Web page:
Whole tumor cancer vaccines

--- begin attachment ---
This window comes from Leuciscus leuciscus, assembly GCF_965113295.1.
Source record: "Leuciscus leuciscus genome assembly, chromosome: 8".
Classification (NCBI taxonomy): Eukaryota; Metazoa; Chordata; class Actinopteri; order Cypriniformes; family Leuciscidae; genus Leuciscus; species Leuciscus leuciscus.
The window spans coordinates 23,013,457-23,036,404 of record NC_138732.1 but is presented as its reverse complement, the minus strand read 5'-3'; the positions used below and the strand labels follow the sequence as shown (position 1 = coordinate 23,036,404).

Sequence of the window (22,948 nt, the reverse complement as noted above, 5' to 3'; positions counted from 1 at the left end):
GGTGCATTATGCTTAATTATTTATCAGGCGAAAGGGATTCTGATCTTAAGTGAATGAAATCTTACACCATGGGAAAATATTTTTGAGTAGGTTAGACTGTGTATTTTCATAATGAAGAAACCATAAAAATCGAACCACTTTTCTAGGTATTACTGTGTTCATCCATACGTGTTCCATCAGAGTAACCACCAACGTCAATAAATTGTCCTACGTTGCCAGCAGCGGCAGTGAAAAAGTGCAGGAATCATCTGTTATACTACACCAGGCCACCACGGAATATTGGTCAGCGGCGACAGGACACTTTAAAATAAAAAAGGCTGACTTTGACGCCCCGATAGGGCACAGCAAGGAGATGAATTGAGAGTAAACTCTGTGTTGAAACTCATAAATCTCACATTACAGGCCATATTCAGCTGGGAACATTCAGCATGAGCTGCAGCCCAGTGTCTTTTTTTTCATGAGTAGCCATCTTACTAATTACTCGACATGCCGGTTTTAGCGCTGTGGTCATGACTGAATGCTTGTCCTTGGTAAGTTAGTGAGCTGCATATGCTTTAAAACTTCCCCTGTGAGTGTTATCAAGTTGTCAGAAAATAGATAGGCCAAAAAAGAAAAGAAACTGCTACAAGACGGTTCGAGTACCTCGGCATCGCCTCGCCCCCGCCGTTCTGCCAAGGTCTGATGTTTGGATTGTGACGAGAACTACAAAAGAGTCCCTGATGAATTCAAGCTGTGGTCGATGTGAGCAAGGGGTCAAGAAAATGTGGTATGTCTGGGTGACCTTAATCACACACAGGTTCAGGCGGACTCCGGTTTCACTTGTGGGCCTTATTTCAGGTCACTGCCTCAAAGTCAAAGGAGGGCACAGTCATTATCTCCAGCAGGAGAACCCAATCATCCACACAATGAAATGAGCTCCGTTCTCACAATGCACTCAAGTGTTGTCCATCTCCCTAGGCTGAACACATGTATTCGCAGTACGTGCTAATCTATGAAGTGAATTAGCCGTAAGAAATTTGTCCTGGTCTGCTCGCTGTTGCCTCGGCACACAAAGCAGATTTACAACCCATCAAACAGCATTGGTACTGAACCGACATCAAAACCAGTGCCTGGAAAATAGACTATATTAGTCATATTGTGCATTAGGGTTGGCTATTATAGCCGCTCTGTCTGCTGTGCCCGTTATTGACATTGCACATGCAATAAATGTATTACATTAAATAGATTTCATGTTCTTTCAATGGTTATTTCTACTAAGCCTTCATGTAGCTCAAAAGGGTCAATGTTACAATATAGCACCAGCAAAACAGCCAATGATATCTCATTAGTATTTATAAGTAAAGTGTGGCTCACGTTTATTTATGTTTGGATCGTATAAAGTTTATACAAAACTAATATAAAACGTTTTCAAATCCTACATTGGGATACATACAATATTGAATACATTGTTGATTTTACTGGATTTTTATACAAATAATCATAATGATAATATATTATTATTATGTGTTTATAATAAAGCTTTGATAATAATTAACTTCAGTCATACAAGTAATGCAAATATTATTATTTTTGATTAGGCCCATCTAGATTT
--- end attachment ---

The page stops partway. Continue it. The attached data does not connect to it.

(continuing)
Therapeutic cancer vaccines have the potential to break immune tolerance and induce long-term immune response against cancer cells. However, molecularly defined vaccines directed towards known TAAs have either failed to produce clinical responses or have yielded transient responses in ovarian cancer patients to date, as none of the above antigens, except for NY-ESO-1, have been proven to be bona fide rejection antigens in the clinic [42, 45, 46]. A reasonable alternative may be whole tumor vaccines [4749]. The advantages of these were reviewed recently [50]. Tumor cells express a whole array of antigens, most of which remain uncharacterized in EOC. Vaccination with whole tumor antigen potentially draws on this rich source of antigens, comprising epitopes for both CD8+ cytotoxic T-cells (CTLs) as well as CD4+ T helper (Th) cells, a possibly necessary condition to ensure tumor homing of low affinity CD8+ cells [5153]. Whole tumor vaccines could also greatly diminish the chance of tumor escape compared to single epitope vaccines. Finally, recent deep sequencing results from over 300 advanced EOC specimens show that ovarian tumors carry an average of 61 somatic non-synonymous mutations, most of which were private [54]. Some of these mutations could potentially give rise to neo-antigens that could stimulate effective and long-lasting anti-tumor responses. Interestingly, a meta-analysis of 173 published peer-reviewed immunotherapy trials found that 8.1% of patients vaccinated with whole tumor antigen (n=1,733) experienced objective clinical responses, compared with 3.6% of patients vaccinated with defined tumor antigens (n= 1,711; P < 0.0001) [55]. Although, studies have shown that whole tumor lysates can be poorly immunogenic and can suppress DC differentiation and maturation [5658], some approaches to lysate preparation can increase immunogenicity of whole tumor lysates [5961]. In this study, we exploit oxidation during the preparation of tumor lysate, which appears to promote immunogenicity [62].